With similar score, Lions must move on

October, 29, 2013
Former Ohio State guard LeShun Daniels reclined on his oversized couch, next to two of his sons, while they sipped lemonade Saturday night and watched the Penn State-Ohio State game on the big-screen TV.

[+] EnlargeBill O'Brien
Trevor Ruszkowksi/USA TODAY SportsBill O'Brien and Penn State will need their leadership to help them get over the lopsided loss to Ohio State.
They'd laugh and joke during the game, and Daniels would flip on channels to the Oregon and Missouri games -- only when -- a commercial break interrupted the action.

But Daniels, who started for the Buckeyes from 1994 to 1996, couldn't take his eyes off the TV. These were his Buckeyes after all, a team still close to his native Ohioan heart. And he smiled to himself before midnight when that final score stuck. It was all too familiar.

Ohio State won, 63-14, Saturday night -- the identical score from Oct. 29, 1994, when he played Penn State. But, this time, the numbers were reversed. Daniels had stood on the Beaver Stadium grass -- and still remembers listening to the Lion roar over the loudspeaker -- when his beloved Buckeyes dropped a 63-14 contest to PSU. Now, the Buckeyes were celebrating as the victors.

"It just clicked, watching the game the other night," Daniels said with a laugh. "The Bucks did play a good game, so it was good to see that. But also seeing that score, even 19 years later, that was really good to see. I remember hearing about that game like 1,000 times while we were playing Penn State. So it was good."

Former OSU linebacker Lorenzo Styles remembers the Penn State game all too well. He can still remember watching one completion after another from Kerry Collins -- who went 19-of-23 for 265 yards and two TDs -- and chasing down a speedy Ki-Jana Carter (19 carries, 137 yards, four TDs). But, more than anything, he remembers the frustration his defense felt lining up against PSU's mammoth offensive line.

"It sticks with you, kind of even today," former defensive end Matt Finkes said. "People will still bring that up; even before this week there were people talking about that loss. They'll be like, 'Oh it was 56-7.' And I'll be like, 'No, it's 63-14.' It's etched in my memory. That's something you don't forget."

Bill O'Brien's squad of 61 scholarship players probably hopes to forget about the scarlet and gray this week -- but they could learn a lesson from those 1994 Buckeyes and that 63-14 landslide. After suffering its worst loss in nearly a half-century, the 1994 Ohio State squad rebounded with three straight wins, including a 24-3 victory over a good Wisconsin team the very next weekend.

The Buckeyes were young and inexperienced that year -- not unlike PSU this season. Finkes moped on the sideline late in the third quarter and just wanted the game to be over; a sense of relief washed over the team once the refs blew the final whistle.

"The coaching staff just sat us down and said we still have a lot of goals to accomplish -- and let's not lose this whole season just because of one game," Finkes said "And then that's the year we beat Michigan."

Added Styles: "You don't forget about it, but you understand you have to come out ready with what you're supposed to do the next week. We knew we had the rest of the season left."

They had played terribly and lost to the far-superior team, one that finished the season undefeated and boasted five offensive All-Americans. They wouldn't see another team like that one and, they vowed, they wouldn't perform like that again either.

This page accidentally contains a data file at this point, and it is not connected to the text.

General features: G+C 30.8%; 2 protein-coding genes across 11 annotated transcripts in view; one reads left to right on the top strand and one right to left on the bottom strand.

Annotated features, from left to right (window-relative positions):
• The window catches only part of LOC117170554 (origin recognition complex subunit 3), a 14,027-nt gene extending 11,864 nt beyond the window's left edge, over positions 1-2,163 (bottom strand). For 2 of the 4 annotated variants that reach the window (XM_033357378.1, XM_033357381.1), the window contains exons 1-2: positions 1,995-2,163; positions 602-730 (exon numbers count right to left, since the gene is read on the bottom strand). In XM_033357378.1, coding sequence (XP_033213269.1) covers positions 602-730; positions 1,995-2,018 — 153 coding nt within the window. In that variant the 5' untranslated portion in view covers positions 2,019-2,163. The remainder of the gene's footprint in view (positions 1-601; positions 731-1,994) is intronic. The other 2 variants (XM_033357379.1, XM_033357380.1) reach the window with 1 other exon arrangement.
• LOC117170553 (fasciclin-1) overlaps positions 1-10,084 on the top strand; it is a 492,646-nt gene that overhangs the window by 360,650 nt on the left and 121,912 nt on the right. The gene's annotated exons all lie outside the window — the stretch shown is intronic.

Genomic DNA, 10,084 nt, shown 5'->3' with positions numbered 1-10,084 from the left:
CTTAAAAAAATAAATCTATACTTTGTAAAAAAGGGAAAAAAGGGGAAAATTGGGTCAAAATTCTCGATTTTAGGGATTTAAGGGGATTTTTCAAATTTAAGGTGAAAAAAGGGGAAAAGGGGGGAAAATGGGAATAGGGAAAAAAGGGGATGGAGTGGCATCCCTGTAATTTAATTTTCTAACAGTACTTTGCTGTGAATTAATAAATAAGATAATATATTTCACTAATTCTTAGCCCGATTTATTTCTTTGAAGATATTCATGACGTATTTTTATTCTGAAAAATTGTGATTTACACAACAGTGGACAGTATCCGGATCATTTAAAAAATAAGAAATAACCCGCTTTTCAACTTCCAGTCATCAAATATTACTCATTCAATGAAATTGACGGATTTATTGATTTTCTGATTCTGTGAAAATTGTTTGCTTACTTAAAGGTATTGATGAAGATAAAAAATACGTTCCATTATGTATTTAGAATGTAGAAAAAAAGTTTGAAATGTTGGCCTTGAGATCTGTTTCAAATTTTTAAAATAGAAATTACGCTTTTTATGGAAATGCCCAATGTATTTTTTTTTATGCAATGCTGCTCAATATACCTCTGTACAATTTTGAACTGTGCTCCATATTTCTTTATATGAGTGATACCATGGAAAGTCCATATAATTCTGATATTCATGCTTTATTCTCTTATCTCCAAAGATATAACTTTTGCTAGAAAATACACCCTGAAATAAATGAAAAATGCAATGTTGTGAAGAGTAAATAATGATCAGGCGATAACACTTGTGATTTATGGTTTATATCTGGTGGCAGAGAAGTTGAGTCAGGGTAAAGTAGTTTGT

"You get another win under your belt," former OSU DT Matt Bonhaus said, "and that feeling, that loss, goes away."

The Nittany Lions are a 10-point favorite against Illinois on Saturday. Whether they insist they've moved on or not, that loss to Ohio State will still be on their minds.

But the OSU quartet's advice for PSU was simple: Focus on the new opponent, don't lower expectations and don't dwell. Be resilient, and put more time in the film room to correct mistakes.

"They're resilient," Styles said of Penn State, explaining how the team stuck together through the sanctions. "The leadership on this team is like the leadership we had; they'll move forward."

But they won't forget. And the former Buckeyes say that’s the way it should be.

"I'm happy we went out and played that good game Saturday night," Finkes said. "But nothing's going to make that 1994 game go away -- even if we would've beaten them 100-7. No matter what, it was still me losing 63-14 back in 1994."
There's hardly ever a perfect time to part ways with a coach, especially one who has had success. Some programs opt to nudge out long-tenured, mostly successful coaches only to pay the price later for their decisions. Others that part ways with a veteran coach end up seeing improvement. is taking a closer look at this topic today, and we're putting it under the Big Ten microscope.

Here are some notable Big Ten (and Nebraska) coaching forceouts:

LLOYD CARR, Michigan (1995-2007)

What happened: A longtime Michigan assistant for Bo Schembechler and Gary Moeller, Carr moved into the top job in 1995 and two years later guided Michigan to a national title. He led the Wolverines to at least a share of five Big Ten championships and six bowl victories, including the 1998 Rose and 2000 Orange bowls. Carr had the Wolverines positioned for another national title run in 2006 as they faced archrival Ohio State in an epic matchup of undefeated teams ranked No. 1 and No. 2 nationally. But Carr's squad fell to Jim Tressel's Buckeyes, a theme during the later part of Carr's tenure. The 2007 season began with a humiliating loss to Football Championship Subdivision team Appalachian State. Although Carr officially retired in November 2007, there certainly was some pressure for the school to go in a new direction.